July 1, 2021, marks the first anniversary of the implementation of the National Security Law in Hong Kong. Ching Cheong, the senior journalist with The Straits Times and current affairs commentator in Hong Kong, wrote a summary of the National Security Law’s five historic impacts on Hong Kong.
- Hong Kong was once a safe harbor for political dissidents exiled from mainland China and is now exporting political refugees to the world.
- Hong Kong, once a city where everyone enjoys a sense of security, has become a place filled with fear.
- Hong Kong was a city with the most freedom in the Chinese-speaking region, but it has now become one of the mainland China cities under an iron fist.
- Hong Kong was renowned globally for its well-developed legal system, and now its legal system is on the brink of collapsing.
- Hong Kong society once emphasized institutional rationality, but it has shifted to political correctness, and politics supersedes everything.
Ching pointed out that Hong Kong was the freest region in Chinese society in history. From an institutional point of view, the freedom of Hong Kong was near perfect before Hong Kong’s return to China.
In one of the episodes in his 1980 documentary Free to Choose, Nobel Prize laureate and economist Milton Friedman made the opening remark: “To know how the free market works, Hong Kong is the place you want to go.”
Friedman initiated the establishment of the “Economic Freedom Index” in 1984. For the following 35 years, Hong Kong has been rated the most economically liberal place in the world every year. He indicated that economic freedom is the foundation of social prosperity, as well as political and human freedom.
From liberty to restraint under the National Security Law
Hong Kong became one of the few regions globally that enjoyed political and cultural liberty. But after its handover to China in 1997, Hong Kong’s status as the world’s most accessible system began to fall. In March 2021, the American Heritage Foundation disqualified Hong Kong’s candidacy because its government had become more and more submissive to Beijing, so freedom no longer exists. This was a historic step backward.
People living in Hong Kong gradually felt the erosion of their freedom. Hong Kong was once the center of banned books for both mainland China and Taiwan. Books banned from publication and distribution on both sides of the Taiwan Strait could be bought in Hong Kong. After implementing the National Security Law, many books were forced to be removed from public libraries because of the content and the authors.
Cheng said that young Hong Kong children began “flag-raising” training this year, which mandates children to learn the PLA’s (People’s Liberation Army) flag-raising marching and rituals. Cheng lamented that Hong Kong had enjoyed 70 years of freedom without the Communist Party. But, unfortunately, Hong Kong people have to repeat the doom of Chinese people being brainwashed since childhood.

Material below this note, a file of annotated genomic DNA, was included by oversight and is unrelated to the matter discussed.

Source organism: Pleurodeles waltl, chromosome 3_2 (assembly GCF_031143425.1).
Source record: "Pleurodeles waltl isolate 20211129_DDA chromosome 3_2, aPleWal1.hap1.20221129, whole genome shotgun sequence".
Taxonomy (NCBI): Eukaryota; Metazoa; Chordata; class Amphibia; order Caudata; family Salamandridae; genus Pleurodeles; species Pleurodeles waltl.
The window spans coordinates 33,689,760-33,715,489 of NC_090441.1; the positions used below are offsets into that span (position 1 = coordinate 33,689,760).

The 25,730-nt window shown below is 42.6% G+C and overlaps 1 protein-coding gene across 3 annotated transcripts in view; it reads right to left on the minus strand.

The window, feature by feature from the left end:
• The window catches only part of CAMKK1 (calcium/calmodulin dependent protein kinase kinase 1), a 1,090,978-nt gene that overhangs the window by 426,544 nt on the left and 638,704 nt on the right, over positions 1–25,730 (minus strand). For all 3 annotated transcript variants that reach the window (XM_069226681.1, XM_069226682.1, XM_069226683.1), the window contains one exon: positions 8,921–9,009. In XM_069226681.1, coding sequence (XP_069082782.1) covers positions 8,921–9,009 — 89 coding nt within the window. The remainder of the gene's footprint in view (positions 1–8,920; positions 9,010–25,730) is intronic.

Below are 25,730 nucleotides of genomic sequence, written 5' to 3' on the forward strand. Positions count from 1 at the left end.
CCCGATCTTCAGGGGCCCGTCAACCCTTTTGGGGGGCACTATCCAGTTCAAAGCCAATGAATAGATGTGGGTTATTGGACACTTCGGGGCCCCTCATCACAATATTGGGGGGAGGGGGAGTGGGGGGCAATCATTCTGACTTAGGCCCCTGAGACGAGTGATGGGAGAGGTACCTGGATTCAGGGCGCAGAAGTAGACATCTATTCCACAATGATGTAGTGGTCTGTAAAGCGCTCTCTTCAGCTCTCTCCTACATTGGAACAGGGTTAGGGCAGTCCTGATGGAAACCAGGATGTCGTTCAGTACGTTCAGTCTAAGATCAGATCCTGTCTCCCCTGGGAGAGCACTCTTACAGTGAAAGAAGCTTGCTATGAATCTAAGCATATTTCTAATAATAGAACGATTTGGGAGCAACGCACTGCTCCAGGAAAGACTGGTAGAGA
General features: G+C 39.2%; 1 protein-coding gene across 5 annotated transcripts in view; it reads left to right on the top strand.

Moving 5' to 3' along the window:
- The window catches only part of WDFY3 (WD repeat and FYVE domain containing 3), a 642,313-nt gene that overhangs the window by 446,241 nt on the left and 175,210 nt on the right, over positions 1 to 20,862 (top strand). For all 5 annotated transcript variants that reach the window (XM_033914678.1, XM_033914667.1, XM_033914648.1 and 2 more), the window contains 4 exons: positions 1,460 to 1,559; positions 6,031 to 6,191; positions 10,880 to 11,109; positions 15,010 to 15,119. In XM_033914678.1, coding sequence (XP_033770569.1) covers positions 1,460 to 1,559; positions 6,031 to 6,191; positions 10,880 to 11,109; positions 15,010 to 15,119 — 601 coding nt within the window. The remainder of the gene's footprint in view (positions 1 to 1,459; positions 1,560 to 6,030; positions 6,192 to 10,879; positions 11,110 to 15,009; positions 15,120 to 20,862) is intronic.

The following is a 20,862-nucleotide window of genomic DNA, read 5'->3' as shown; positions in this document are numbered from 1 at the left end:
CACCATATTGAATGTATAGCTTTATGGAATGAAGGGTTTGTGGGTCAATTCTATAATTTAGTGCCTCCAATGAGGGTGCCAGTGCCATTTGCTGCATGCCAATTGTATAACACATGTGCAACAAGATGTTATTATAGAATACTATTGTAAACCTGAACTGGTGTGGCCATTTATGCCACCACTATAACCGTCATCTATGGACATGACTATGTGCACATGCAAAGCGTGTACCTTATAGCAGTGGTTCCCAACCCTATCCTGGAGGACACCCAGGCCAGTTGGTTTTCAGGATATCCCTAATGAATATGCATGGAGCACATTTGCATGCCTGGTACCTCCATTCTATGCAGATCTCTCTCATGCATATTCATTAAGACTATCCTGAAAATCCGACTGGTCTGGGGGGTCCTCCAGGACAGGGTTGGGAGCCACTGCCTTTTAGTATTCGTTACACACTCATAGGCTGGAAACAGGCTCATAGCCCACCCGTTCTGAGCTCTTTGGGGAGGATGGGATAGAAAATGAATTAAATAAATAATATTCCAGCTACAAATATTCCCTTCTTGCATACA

The rule of law is at stake
The impact of the National Security Law on the rule of law in Hong Kong must not be underestimated.
First, the National Security Law preempts local laws. When the National Security Law conflicts with Hong Kong laws, the National Security Law will supersede the local law. This means that Beijing can alter any Hong Kong law at will from now on.
Second, the National Security Law is not under the supervision of any institution or individual in its execution, which means that once a defendant is charged with a crime by the National Security Law, any laws that protect the defendant’s legal rights are nullified.
Third, the National Security Law has extraterritorial jurisdiction and imposes restrictions on all walks of life, so the entire society must be cautious of its words and deeds. Otherwise, anyone may cross the red line inadvertently.
From institutional rationality to political correctness
Hong Kong in the colonial period was not a democratic society. Still, due to its rule of law and freedom, its system was filled with what sociologists called “institutional rationality.” Ching said that an individual who lives in a society full of institutional rationality could exert and restrain himself simultaneously. As a result, the two alternating forces allowed society to develop healthily.
After the National Security Law was passed, Hong Kong society’s original institutional rationality was quickly replaced by “political correctness.”
The five significant impacts are all historical retrogressions that occurred in Hong Kong after the Hong Kong National Security Law was eneacted.